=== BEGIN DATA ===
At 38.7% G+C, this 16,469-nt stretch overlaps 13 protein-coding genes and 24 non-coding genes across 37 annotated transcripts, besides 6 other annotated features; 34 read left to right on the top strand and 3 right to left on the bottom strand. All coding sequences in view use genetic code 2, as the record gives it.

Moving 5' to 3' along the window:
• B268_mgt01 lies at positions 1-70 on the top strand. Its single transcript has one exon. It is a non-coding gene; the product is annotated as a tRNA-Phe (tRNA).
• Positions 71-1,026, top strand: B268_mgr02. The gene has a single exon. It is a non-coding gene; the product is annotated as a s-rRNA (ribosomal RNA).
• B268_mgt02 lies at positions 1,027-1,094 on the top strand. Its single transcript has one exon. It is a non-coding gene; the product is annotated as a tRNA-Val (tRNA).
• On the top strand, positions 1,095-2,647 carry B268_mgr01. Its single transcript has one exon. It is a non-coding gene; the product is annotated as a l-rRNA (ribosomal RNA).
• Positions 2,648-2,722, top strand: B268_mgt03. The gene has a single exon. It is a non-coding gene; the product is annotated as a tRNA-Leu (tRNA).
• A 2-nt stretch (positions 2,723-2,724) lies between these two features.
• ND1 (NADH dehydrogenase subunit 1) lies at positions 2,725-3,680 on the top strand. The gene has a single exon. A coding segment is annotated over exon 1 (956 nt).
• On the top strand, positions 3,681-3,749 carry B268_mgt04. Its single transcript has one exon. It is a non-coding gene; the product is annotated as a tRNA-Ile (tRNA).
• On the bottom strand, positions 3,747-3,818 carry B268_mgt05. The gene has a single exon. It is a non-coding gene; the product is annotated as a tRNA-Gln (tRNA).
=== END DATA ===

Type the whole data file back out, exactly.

At 38.7% G+C, this 16,469-nt stretch overlaps 13 protein-coding genes and 24 non-coding genes across 37 annotated transcripts, besides 6 other annotated features; 34 read left to right on the top strand and 3 right to left on the bottom strand. All coding sequences in view use genetic code 2, as the record gives it.

Moving 5' to 3' along the window:
• B268_mgt01 lies at positions 1-70 on the top strand. Its single transcript has one exon. It is a non-coding gene; the product is annotated as a tRNA-Phe (tRNA).
• Positions 71-1,026, top strand: B268_mgr02. The gene has a single exon. It is a non-coding gene; the product is annotated as a s-rRNA (ribosomal RNA).
• B268_mgt02 lies at positions 1,027-1,094 on the top strand. Its single transcript has one exon. It is a non-coding gene; the product is annotated as a tRNA-Val (tRNA).
• On the top strand, positions 1,095-2,647 carry B268_mgr01. Its single transcript has one exon. It is a non-coding gene; the product is annotated as a l-rRNA (ribosomal RNA).
• Positions 2,648-2,722, top strand: B268_mgt03. The gene has a single exon. It is a non-coding gene; the product is annotated as a tRNA-Leu (tRNA).
• A 2-nt stretch (positions 2,723-2,724) lies between these two features.
• ND1 (NADH dehydrogenase subunit 1) lies at positions 2,725-3,680 on the top strand. The gene has a single exon. A coding segment is annotated over exon 1 (956 nt).
• On the top strand, positions 3,681-3,749 carry B268_mgt04. Its single transcript has one exon. It is a non-coding gene; the product is annotated as a tRNA-Ile (tRNA).
• On the bottom strand, positions 3,747-3,818 carry B268_mgt05. The gene has a single exon. It is a non-coding gene; the product is annotated as a tRNA-Gln (tRNA).